Atlanta Leaders Unite for ADL Awards
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Atlanta Leaders Unite for ADL Awards

Judith and Mark Taylor were recipients of the Abe Goldstein Human Relations Award at the Anti-Defamation League “Community of Respect” event on Nov. 14.

After 35 years with the Atlanta newspapers, Marcia currently serves as Retail VP for the Buckhead Business Association, where she delivers news and trends (laced with a little gossip). On the side, Marcia is Captain of the Senior Cheerleaders for the WNBA Atlanta Dream.

  • Doug Shipman, Judith and Mark Taylor were honored by the ADL last week.
    Doug Shipman, Judith and Mark Taylor were honored by the ADL last week.
  • Left, Gail Goldstein Heyman, was thrilled that the Taylors (Judith, shown here, center) received the Abe Goldstein Human Relations Award.
    Left, Gail Goldstein Heyman, was thrilled that the Taylors (Judith, shown here, center) received the Abe Goldstein Human Relations Award.
  • At the ADL reception were Sandra Gordy Massell, Sam Massell, Bobby Goldstein and Elliott Levitas.
    At the ADL reception were Sandra Gordy Massell, Sam Massell, Bobby Goldstein and Elliott Levitas.
  • Family and friends came to honor the Taylors. From left, Chuck Taylor, Lisa Cannon Taylor, Elaine Alexander and Miles Alexander.
    Family and friends came to honor the Taylors. From left, Chuck Taylor, Lisa Cannon Taylor, Elaine Alexander and Miles Alexander.

Drizzling rain didn’t put a damper on the nearly 450 attendees at the Anti-Defamation League “Community of Respect” event at the Atlanta History Center Nov. 14. Leaders, including many beyond the Jewish community, came to recognize Judith and Mark Taylor, the recipients of the Abe Goldstein Human Relations Award.

This year was especially poignant because, according to ADL Honorary Board Member Gail Goldstein Heyman, this is the last year the award will be so-named. It is being discontinued, but a new direction is yet to be announced.

“We are delighted to honor the Taylors, who knew my grandfather, Abe. We do think this is the last generation to have experienced his legacy first hand.”

Joshua Taylor-Klauss, grandson of the Taylors and a senior at The Paideia School, spoke fondly of his grandparents during the cocktail reception. “I am fortunate to have grown up around my grandparents’ stimulating dinner-table conversations, as they have shown me the world. More importantly, they set the example for kindness and giving.”

In other honors, Doug Shipman, president and CEO of the Woodruff Arts Center, received the Stuart Lewengrub Torch of Liberty Award. It was announced by a previous winner, former Mayor Shirley Franklin.

Former Mayor Sam Massell said about the organization that fights hate, “I rely on the ADL to protect me and those to whom I feel close, as well as the community as a whole.”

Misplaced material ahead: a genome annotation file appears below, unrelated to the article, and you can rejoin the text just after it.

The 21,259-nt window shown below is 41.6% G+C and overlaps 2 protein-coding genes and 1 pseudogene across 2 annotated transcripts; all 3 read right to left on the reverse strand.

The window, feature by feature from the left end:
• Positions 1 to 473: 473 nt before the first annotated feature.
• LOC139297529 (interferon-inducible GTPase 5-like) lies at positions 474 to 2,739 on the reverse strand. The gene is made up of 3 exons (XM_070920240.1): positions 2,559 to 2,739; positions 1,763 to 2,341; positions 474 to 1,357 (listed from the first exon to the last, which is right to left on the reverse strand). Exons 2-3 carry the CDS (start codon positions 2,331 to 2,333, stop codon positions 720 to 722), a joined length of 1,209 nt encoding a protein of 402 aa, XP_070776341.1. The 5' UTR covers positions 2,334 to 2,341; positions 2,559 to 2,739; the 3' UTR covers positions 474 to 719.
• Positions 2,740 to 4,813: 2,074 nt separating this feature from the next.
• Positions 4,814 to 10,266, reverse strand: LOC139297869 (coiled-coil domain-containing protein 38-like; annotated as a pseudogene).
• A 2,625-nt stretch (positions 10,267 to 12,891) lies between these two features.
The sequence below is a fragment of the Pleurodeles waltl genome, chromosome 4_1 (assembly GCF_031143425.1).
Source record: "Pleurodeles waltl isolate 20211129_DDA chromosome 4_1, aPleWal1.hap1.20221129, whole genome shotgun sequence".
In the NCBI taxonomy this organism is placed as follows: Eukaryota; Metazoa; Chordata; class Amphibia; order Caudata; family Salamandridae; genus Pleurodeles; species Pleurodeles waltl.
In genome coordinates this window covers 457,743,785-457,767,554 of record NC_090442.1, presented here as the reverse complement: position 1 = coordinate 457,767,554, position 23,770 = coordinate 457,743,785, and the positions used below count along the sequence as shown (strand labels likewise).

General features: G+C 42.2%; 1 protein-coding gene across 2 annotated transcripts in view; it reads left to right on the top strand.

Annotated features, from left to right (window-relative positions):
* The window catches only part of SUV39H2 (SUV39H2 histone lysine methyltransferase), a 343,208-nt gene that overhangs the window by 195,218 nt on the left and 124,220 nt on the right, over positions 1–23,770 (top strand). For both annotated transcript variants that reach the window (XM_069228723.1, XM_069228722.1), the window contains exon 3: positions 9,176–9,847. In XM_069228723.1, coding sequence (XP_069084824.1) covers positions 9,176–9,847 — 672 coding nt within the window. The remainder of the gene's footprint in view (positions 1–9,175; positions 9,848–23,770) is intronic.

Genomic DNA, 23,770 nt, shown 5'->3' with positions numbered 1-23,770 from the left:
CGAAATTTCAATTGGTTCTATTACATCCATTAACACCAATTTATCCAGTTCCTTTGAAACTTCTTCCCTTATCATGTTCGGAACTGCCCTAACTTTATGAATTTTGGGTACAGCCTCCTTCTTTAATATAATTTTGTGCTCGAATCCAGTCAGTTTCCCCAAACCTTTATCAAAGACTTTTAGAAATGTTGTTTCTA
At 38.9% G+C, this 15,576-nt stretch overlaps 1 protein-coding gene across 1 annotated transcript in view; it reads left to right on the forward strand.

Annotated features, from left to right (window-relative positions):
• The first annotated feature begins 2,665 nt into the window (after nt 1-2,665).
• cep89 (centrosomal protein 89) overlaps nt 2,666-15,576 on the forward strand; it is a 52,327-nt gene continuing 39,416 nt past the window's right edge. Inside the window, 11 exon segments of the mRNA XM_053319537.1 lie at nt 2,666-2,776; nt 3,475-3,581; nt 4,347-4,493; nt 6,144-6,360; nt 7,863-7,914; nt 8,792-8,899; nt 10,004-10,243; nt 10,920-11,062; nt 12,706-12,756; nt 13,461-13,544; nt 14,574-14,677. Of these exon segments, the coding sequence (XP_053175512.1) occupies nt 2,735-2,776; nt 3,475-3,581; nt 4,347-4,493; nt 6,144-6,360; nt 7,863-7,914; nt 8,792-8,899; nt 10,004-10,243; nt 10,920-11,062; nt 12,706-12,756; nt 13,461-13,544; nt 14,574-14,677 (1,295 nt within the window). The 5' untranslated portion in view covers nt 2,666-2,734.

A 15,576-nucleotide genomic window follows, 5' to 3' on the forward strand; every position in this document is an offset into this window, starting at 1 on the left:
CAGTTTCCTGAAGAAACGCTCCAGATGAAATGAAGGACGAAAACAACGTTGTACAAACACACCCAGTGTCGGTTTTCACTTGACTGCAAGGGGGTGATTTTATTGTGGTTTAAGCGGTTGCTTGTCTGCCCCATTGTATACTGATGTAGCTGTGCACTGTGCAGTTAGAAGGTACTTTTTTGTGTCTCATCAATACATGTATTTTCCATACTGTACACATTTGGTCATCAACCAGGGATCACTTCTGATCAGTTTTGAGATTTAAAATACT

At the ADL reception were Sandra Gordy Massell, Sam Massell, Bobby Goldstein and Elliott Levitas.

Stressing the importance of helping ADL fulfill its mission was Frank McClosky, a retired Georgia Power executive, ADL board member and past president of the Buckhead Business Association. “We cannot do it alone. We must strive to instantly stop hate against anyone – now more than ever.”

During the program in the history center’s Grand Overlook ballroom, ADL Southeast Regional Director Allison Padilla-Goodman acknowledged a 17 percent jump in hate crimes. She was pleased to announce that just the previous night, a hate crime ordinance was passed in Charleston, S.C.

Family and friends came to honor the Taylors. From left, Chuck Taylor, Lisa Cannon Taylor, Elaine Alexander and Miles Alexander.

Marifred Cilella, head of The Howard School, told of the school’s mission to teach about the nuances of words, that there is No Place for Hate® – an ADL school initiative – and that students should be “upstanders, not bystanders.”

Frederic Bloch, ADL senior vice president of growth, flew in for this special night from the national headquarters in New York. In his remarks, he stated, “We need to get hate off the internet … The ADL stands as a bulwark against hate and rhetoric over reason.”

Son of the honorees, Chuck Taylor, told of his father’s quiet way of supporting numerous causes, … from Planned Parenthood to the William Breman Jewish Heritage Museum. With the heartiest laugh of the night, he described Mark Taylor’s “alter cocker snow ski trip, where he goes down the slopes at age 90 – and still flies a plane, albeit with a copilot.”

Left, Gail Goldstein Heyman, was thrilled that the Taylors (Judith, shown here, center) received the Abe Goldstein Human Relations Award.

Honoree Mark Taylor took the podium to describe how, in his father’s era, the Leo Frank case jolted Jews “who thought they were safe.” He continued, “It’s hard to know where the mainstream starts and the fringe ends.” Judith Taylor quoted a song from “South Pacific” about hate: “‘You have to be carefully taught’ … sometimes the pendulum does not swing and is a spiral.” And “Let’s remember the Bible, where the stranger is welcomed.”

Shipman gave the rousing final remarks, “I have seen people change, … evidence of the impact of ADL.” He recited some stanzas from the spiritual, “Ain’t Gonna Let Nobody Turn Me Around, I’m gonna keep on walking.”

ADL Board Chairman Phil Rubin closed out the evening, thanking guests for their support, and remarking how incredible the response has been for these important leaders and for the ADL.

Elaine and Miles Alexander, Rick Williams and Janet Lavine served as the tribute co-chairs. Lauren Estrin and Eric Fisher served as host committee co-chairs. 

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